By: Rachel Oest
Last week, President Obama announced his plan to increase the affordability of solar power in communities across the United States. This is in recognition that our country has serious challenges when it comes to environmental justice. Low-income households are faced with a variety of barriers in their attempts for solar energy. They’re less likely to own their own roof, less able to access loans or other financing options for solar, and more likely to have subsidized utility bills that don’t transfer the financial benefits of solar to the homeowner. But as White House climate advisor Brian Deese told reporters, this initiative “…is aimed at taking directly on those challenges and making it easier and straightforward to deploy low-cost solar energy in every community in the country.”
America’s low-income households stand to benefit the most from producing their own solar energy. As of now, the proportion of poor income spent on energy is four times greater than the national average. Yet these households tend to use less electricity overall and would allow a typical solar setup to cover more of their needs. A report from George Washington University Solar Institute showed that of the roughly 645,000 homes and businesses with rooftop solar panels in the US, less than 5 percent are households with earnings less than $40,000. The same GW study noted that a 4 kilowatt solar system, about the average size for a home, would cover more than half a typical low-income households energy needs. If all low-income households went solar, they would collectively save up to $23.3 billion each year.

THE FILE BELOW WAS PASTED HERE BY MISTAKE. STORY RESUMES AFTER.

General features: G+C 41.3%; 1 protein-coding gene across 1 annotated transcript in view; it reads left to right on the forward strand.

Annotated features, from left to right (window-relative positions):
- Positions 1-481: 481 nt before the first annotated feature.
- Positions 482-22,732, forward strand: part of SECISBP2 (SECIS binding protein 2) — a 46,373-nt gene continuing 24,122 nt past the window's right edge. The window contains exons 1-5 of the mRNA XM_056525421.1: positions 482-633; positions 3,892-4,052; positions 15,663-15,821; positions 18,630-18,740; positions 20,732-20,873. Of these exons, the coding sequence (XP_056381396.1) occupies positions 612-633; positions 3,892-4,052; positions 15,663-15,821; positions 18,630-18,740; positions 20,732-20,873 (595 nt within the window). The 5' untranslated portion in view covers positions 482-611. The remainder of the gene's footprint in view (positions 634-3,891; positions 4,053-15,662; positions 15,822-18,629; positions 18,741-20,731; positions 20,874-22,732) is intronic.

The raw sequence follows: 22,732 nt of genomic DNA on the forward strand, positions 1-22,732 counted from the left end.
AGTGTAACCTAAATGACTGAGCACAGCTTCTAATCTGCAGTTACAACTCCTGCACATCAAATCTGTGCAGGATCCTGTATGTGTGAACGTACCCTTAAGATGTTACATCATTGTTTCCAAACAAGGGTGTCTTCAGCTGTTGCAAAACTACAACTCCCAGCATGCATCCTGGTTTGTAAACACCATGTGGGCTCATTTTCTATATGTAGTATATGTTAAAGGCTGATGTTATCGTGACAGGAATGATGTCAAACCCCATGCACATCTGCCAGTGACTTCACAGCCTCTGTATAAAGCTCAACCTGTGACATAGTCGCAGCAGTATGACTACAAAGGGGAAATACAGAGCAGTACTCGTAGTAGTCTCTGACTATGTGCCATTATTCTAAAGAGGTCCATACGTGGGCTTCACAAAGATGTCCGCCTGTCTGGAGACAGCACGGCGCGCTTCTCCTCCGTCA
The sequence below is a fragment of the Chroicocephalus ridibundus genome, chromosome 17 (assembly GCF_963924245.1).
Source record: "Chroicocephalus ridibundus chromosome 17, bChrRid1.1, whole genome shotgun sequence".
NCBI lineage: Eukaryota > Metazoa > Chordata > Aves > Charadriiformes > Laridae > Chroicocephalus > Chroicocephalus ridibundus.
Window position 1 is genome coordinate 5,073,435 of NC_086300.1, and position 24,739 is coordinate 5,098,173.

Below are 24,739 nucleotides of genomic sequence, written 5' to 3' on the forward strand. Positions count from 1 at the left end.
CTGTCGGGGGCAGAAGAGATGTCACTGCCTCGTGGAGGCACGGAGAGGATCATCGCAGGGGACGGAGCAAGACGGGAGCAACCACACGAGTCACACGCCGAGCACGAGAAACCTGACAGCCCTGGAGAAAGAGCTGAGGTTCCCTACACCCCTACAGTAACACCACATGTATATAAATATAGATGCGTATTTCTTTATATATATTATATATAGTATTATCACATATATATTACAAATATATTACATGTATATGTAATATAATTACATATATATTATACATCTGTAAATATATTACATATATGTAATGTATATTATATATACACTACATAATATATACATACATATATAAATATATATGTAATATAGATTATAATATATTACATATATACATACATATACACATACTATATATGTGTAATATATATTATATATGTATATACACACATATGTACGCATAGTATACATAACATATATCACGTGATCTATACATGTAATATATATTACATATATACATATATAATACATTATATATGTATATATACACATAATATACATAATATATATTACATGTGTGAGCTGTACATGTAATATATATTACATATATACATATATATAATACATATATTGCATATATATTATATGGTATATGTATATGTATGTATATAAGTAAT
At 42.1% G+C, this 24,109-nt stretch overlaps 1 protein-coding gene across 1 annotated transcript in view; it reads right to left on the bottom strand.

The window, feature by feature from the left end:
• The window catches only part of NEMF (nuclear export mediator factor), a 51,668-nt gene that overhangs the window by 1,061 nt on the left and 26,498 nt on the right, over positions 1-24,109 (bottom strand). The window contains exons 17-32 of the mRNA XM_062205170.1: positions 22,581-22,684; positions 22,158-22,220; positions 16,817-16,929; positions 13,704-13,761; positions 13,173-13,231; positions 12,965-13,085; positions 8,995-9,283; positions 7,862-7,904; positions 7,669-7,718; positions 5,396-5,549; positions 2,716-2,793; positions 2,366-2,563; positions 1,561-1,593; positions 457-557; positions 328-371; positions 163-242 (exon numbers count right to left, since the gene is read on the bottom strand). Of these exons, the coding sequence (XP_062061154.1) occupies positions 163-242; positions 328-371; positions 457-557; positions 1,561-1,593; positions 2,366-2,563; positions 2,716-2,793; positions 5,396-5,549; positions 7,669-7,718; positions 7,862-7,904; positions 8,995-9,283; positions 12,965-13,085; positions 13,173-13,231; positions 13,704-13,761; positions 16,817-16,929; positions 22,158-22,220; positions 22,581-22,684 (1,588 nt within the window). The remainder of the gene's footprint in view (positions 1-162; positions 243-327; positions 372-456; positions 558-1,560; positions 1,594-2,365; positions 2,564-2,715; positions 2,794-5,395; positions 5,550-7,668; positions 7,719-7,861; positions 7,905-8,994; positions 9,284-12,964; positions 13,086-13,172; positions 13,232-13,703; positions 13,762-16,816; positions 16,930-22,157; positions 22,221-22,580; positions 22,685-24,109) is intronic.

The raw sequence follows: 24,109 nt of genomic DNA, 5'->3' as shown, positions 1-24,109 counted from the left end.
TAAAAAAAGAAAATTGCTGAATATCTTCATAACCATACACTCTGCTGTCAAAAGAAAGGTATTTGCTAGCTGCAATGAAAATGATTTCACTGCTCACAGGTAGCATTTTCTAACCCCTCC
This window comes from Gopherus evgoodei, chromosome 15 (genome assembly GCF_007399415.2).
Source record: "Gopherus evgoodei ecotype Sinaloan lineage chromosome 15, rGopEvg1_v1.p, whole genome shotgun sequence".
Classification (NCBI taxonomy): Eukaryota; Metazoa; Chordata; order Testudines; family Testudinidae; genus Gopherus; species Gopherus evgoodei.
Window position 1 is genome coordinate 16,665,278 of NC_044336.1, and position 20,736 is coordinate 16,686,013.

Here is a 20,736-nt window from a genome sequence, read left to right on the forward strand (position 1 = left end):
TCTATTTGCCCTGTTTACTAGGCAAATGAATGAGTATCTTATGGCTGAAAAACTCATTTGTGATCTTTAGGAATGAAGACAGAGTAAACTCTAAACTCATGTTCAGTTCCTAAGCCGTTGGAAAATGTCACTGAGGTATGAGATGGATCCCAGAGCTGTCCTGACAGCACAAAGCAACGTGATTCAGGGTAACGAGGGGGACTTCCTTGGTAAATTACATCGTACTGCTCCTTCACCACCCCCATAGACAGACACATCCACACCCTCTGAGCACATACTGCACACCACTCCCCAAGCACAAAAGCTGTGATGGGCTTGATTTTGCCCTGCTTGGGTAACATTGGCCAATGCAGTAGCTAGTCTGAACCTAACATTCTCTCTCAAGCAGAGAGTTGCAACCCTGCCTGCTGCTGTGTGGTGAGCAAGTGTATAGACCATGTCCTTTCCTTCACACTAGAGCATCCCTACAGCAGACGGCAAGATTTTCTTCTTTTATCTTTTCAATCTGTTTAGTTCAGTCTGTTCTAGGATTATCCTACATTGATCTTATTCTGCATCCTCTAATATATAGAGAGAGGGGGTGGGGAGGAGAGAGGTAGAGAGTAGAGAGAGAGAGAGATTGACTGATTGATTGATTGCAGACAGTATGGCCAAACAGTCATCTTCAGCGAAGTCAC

President Obama’s plan comes with many steps, including a new solar target for federally subsidized housing and an effort to increase the availability of federally insured loans for solar systems. The Department of Housing and Urban Development will provide technical guidance for state and local housing authorities on how to successfully go solar. With the initiative, came the announcement of more than $520 million in commitments from private companies, investors, NGOs, and varying levels of government to pay for energy efficiency and solar projects for low-income households.
This solar plan is a step in the right direction towards President Obama’s objective to reduce the nation’s energy-related carbon emissions. His plan is working to improve our countries quality of life as a whole, but also targets those that would not have this opportunity any other way. Most low-income households would not be able to consider solar energy without such subsidizes and loans. President Obama has suggested a plan that helps the climate concerned citizens as well as the low-income families looking for a cheaper solution to their energy bills. This is an opportunity that benefits everyone.